The present study collected data on factors which lead to marital disharmony. These factors are grouped into:
o Lack of understanding between the spouses
o Demand for dowry from the husband, and his parents
o Incompatibility
o Overwork [where both the spouses are involved, consequently not finding time to spend together]
o Involvement of parents of the spouses in all and sundry matters of the marital life of the spouses.
o Domestic violence.

The cause ‘lack of understanding’ describes the marital bickering resulted due to many factors. One such factor is change in the wife’s income and her educational attainment after marriage. Further education may be a stressor in marital life itself, but the relationship might also be due to reverse causation: Anticipating divorce in a low quality marriage may provide an incentive to obtain further education as a preparation for single life. Three of the wife-respondents felt that their insistence on continuing education even after marriage created friction in their marital life.

Gender role Attitudes and Division of Household work:

The women’s movement and increased numbers of dual-career couples have led to shifts in gender role attitudes–in other words, what a husband and wife expect from themselves and each other in their marital relationship roles. Traditional notions that a wife is expected to remain at home and take care of the house, children, and family, while the husband is expected to be the breadwinner and “head of the household,” have begun to decrease and more egalitarian notions (men and women are equal in all domains) have increased among both men and women Not only have gender role attitudes changed, but, concurrently, division of household work has also shifted. Although marital behaviors today are more egalitarian, wives are not satisfied. Why are women less happy in their marriages? One explanation may stem from the fact that an ideology of marital equality does not necessarily translate into an outcome of marital equality.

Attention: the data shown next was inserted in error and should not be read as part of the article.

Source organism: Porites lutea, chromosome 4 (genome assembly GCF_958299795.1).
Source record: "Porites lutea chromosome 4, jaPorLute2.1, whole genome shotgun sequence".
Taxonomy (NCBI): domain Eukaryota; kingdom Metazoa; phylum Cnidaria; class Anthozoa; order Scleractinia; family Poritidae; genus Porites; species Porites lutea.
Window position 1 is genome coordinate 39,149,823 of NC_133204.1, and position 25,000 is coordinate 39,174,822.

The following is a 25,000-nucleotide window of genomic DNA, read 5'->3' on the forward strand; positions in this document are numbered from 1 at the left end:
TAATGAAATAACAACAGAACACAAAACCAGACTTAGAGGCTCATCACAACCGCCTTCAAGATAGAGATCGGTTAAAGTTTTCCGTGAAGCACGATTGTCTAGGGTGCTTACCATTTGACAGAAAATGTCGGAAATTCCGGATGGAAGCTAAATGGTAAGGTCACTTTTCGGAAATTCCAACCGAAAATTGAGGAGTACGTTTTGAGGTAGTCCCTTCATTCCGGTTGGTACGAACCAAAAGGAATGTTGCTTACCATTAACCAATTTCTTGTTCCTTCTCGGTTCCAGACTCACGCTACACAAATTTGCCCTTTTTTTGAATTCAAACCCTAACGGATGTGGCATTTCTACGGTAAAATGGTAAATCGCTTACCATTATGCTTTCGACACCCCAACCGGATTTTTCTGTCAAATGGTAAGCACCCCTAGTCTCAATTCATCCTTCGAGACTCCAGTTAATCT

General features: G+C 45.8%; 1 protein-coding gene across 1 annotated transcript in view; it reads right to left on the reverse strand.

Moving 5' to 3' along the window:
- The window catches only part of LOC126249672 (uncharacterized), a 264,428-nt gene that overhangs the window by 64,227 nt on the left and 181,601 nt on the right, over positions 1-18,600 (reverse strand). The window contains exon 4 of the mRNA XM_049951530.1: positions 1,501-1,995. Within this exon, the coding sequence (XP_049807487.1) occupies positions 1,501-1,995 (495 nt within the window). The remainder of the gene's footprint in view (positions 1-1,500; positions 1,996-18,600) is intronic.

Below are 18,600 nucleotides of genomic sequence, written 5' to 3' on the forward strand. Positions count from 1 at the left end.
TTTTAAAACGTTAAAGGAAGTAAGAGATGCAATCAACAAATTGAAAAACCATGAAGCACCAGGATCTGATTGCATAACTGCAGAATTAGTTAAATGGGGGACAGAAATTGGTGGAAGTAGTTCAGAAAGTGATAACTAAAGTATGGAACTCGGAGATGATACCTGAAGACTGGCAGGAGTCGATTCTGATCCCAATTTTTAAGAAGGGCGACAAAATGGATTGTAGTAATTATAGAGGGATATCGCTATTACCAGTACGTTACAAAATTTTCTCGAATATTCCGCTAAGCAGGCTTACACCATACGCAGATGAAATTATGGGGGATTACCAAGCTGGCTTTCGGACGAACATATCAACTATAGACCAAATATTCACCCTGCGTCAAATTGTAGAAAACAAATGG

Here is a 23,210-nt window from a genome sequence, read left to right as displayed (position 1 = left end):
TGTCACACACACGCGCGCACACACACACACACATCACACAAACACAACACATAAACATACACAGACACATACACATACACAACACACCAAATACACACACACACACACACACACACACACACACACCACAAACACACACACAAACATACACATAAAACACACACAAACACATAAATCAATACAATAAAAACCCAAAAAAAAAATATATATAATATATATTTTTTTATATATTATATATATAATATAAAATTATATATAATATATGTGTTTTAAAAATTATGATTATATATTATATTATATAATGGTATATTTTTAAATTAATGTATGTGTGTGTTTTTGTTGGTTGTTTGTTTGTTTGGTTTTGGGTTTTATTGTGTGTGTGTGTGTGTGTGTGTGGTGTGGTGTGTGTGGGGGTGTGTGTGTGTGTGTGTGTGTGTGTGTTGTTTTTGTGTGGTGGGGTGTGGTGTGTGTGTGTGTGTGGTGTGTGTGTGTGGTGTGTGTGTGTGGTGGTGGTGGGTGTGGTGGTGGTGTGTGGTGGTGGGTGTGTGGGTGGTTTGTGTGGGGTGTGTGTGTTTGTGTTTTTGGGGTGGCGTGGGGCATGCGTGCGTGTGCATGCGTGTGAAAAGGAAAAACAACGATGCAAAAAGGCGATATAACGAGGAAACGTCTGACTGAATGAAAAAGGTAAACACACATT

Sex-Role Perceptions of the Spouses:

Sex-role perceptions and attitudes towards working women are influenced by the cultural norms of gender equality which determine the position of women in society and their educational and economic status. In India, cultural norms favor women mainly in their domestic and marital roles [Rao and Rao, 1988]. If they work, they are regarded merely as secondary or supportive earners. Women’s employment does not alter sex – role perceptions mainly because of the prevailing culturally defined gender based norms. The present study reveals that sex-role perceptions of the respondents mostly dependent on cultural norms.